This week, I’m deviating slightly by featuring ‘Don’t You Be Too Long’; a song by a man who was a huge influence on me - Jonathan Kelly. I met Jon, (whose real name was Ledingham) during the closing years of the Smile era; I’d auditioned for Colin Petersen’s band Humpy Bong, and Jon was the main writer, as well as sharing vocals and guitar. Colin was the drummer, (originally from the Bee Gees) and for the first couple of recordings, we used session players to complete the team. The ‘mission statement’, if you like, was what I had been looking for in those declining days of Smile - I’d begun to fall out of love with heavy rock; I didn’t realise it at the time, but it was mainly because so much of it doesn’t have strong rhythmic underpinning. When rock began, it was called rock ‘n roll, and I liked it, because it bounced, and was dancy. (Chuck Berry’s music had strong rhythm) To be fair, the strength of heavy rock is its dramatic character, although what has come to be referred to as the ‘groove’ is very often absent. (Not always, but it isn’t a prime requisite of the style).

`I Don`t Mean a Thing (If It Ain`t Got That Swing)`

The title of a Duke Ellington composition from 1931 which gives a clue as to what ‘the groove’ actually is; At the beginning of the seventies, new styles and expressions were springing up, that grew from the blues, Motown & American soul music, disco, jazz, and rock ‘n roll; at that time, as I suggested, a lot of rock had begun to lose it’s ‘roll’, and the musical community that Humpy Bong was a part of, was focused on a developing hybrid style, although it would take some years for Jon Kelly to create a band that really ‘grooved’, the seeds were sown, and the bouncing rhythm of Don’t You Be Too Long’ is an indicator of what was to come.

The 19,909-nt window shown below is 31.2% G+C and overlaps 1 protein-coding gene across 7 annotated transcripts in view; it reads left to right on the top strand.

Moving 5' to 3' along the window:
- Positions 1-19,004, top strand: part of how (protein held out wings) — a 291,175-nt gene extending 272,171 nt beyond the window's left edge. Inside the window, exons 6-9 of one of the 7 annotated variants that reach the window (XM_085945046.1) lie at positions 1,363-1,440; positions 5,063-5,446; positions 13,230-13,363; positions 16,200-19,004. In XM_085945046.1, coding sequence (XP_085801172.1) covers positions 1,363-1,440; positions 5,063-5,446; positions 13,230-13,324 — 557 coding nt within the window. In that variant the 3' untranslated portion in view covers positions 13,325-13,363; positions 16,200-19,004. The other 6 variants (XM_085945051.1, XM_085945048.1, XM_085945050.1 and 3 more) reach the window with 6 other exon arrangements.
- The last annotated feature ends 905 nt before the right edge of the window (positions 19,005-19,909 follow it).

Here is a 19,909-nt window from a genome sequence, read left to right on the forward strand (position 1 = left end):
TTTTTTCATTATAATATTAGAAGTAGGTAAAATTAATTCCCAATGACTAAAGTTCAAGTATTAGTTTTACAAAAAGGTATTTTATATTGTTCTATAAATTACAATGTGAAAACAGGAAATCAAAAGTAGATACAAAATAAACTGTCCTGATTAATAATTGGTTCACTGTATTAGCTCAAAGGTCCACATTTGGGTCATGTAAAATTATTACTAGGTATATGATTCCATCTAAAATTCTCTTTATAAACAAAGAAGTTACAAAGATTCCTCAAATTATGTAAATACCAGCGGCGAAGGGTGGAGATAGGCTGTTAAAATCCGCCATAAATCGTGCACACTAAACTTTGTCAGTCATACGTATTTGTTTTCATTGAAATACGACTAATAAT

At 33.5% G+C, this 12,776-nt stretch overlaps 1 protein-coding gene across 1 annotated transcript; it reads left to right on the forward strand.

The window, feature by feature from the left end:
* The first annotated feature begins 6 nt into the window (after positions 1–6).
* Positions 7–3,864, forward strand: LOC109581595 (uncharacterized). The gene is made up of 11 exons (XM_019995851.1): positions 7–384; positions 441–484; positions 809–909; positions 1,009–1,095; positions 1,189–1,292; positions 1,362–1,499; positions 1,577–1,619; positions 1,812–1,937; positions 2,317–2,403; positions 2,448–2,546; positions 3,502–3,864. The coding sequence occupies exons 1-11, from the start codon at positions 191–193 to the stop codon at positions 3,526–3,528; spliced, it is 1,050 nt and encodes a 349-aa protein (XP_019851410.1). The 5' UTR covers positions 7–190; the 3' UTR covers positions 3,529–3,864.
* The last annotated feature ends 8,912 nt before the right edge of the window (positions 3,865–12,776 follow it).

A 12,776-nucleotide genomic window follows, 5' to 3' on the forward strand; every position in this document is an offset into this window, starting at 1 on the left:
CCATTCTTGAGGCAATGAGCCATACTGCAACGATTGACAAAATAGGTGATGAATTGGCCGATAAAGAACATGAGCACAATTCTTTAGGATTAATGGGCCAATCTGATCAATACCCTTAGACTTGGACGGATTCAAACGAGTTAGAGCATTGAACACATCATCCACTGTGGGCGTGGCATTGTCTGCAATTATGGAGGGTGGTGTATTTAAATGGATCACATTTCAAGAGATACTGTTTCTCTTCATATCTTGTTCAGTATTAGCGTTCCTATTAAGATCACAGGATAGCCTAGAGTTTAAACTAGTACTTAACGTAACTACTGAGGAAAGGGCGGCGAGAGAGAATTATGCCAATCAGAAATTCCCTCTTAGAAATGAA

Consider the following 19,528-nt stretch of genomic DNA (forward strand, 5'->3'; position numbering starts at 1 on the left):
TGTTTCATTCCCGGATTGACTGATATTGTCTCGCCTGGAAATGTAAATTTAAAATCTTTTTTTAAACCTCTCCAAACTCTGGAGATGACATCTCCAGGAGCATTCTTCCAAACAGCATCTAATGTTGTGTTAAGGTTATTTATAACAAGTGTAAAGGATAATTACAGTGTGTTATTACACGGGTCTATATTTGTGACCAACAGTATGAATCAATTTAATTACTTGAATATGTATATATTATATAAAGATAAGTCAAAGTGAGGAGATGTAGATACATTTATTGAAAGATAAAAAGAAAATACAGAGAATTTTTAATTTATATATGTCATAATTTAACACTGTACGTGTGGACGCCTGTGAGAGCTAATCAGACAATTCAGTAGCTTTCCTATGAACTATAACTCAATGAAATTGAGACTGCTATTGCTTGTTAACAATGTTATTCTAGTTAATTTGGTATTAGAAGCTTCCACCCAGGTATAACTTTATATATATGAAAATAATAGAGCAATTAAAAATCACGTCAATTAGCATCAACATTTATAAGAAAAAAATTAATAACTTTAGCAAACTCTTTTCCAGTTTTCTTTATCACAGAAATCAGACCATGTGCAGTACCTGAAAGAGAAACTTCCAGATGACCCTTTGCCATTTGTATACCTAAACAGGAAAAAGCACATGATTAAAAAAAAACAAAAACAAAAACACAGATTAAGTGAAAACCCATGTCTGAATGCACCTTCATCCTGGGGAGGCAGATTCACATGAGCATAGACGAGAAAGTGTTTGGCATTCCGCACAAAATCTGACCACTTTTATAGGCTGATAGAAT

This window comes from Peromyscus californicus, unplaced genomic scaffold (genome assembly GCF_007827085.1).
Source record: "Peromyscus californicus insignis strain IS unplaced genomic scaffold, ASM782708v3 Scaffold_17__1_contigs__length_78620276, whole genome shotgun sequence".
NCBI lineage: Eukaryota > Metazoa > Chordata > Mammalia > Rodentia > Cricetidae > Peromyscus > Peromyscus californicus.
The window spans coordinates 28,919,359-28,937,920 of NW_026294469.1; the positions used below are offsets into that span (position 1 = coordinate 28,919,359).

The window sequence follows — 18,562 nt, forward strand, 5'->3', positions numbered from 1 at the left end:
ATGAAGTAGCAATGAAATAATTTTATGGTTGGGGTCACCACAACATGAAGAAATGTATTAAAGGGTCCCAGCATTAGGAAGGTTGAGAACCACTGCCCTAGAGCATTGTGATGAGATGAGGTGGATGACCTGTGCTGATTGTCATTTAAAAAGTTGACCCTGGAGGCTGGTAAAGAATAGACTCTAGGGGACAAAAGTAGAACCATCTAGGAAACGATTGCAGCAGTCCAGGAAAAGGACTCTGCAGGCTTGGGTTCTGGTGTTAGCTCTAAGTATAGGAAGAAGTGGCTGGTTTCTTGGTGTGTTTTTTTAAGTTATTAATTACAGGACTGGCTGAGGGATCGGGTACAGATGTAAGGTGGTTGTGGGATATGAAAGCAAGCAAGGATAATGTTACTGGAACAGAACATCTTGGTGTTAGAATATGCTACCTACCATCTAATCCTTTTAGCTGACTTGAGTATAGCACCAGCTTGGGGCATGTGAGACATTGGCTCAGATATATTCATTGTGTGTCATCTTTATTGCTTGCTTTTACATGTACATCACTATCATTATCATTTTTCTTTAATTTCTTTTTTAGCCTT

Leaving His Roots Behind

Jonathan Kelly was a brilliant songwriter, performer and thoroughly good bloke. His origins in Ireland had seen him rise to prominence as a folk balladeer with a very respectable following on the circuit. His stage presence was immensely appealing, and the anecdotes surrounding his wonderful songwriting made up the complete entertainer. I’m not sure if I ever fully understood why he signed an English/Australian management deal, although it is true to say he had probably gone as far as he could as a local artiste, and the world at large was ready. In support of my suggestion that the musical styles were changing, it’s worth listening to John’s own version of ‘Don’t You Be Too Long’ from his eponymous debut album. It’s a completely different treatment, more firmly associated with his earlier style, a bluegrass banjo reinforcing the folksy flavour.